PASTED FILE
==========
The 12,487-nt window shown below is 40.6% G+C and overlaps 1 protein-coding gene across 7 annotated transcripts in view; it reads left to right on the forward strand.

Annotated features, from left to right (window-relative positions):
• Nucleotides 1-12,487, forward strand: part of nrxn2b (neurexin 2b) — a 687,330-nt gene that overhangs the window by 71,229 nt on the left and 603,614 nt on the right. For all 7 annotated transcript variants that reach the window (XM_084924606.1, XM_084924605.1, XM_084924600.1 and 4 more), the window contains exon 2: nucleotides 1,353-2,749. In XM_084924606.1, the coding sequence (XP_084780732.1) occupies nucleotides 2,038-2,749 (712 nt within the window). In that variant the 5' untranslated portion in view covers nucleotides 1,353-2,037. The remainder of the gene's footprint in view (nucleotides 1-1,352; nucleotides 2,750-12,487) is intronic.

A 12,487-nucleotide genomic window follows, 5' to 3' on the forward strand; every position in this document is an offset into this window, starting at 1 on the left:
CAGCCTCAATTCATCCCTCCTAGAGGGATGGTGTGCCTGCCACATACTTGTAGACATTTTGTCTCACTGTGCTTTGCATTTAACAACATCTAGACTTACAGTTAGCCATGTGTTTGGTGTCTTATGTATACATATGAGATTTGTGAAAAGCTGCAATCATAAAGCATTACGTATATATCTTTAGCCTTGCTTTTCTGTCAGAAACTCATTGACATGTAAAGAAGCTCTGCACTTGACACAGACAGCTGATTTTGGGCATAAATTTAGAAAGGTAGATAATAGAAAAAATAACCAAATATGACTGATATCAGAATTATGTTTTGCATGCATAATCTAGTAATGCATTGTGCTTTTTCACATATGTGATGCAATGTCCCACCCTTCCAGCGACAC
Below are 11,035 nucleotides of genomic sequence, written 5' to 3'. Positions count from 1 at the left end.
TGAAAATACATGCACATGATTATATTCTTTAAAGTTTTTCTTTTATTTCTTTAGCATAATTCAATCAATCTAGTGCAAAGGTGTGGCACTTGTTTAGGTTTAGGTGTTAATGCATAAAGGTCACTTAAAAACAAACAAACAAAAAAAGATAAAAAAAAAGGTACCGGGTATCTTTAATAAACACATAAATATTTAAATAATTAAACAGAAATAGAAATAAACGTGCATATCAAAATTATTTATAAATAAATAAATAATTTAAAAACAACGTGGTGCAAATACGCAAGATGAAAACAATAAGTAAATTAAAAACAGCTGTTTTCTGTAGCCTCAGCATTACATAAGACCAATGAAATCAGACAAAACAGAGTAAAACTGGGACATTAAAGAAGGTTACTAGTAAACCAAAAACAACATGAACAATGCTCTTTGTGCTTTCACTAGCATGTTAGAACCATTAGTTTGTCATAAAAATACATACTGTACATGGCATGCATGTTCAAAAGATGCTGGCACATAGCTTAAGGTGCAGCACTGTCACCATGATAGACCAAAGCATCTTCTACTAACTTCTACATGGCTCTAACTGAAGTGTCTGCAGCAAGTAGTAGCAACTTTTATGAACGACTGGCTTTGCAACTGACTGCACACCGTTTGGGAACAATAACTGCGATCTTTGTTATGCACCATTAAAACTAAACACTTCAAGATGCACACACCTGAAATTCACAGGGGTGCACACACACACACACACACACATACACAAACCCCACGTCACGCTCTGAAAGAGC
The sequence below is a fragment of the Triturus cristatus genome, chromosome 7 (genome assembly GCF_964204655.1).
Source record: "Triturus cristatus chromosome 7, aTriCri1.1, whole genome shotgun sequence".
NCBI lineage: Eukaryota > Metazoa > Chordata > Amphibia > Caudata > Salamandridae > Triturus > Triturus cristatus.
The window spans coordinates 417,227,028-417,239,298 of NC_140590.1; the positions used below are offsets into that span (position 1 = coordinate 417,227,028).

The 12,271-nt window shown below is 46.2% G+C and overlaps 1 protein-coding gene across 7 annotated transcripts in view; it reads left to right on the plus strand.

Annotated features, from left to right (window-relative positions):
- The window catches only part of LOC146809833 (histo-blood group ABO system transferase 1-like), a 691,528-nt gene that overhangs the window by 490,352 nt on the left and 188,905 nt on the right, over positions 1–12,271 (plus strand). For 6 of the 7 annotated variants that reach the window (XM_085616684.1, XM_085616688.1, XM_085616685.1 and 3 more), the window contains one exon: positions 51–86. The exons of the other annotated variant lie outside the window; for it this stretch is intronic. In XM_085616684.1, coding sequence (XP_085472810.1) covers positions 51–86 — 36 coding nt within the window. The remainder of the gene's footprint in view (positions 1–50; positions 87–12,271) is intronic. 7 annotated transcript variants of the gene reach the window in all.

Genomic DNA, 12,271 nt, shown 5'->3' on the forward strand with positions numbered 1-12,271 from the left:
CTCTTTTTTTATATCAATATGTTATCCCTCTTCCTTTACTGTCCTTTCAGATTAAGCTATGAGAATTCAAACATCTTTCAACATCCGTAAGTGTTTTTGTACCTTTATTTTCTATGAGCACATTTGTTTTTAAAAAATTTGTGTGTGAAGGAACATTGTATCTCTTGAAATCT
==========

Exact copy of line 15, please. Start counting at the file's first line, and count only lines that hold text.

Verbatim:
Genomic DNA, 12,271 nt, shown 5'->3' on the forward strand with positions numbered 1-12,271 from the left: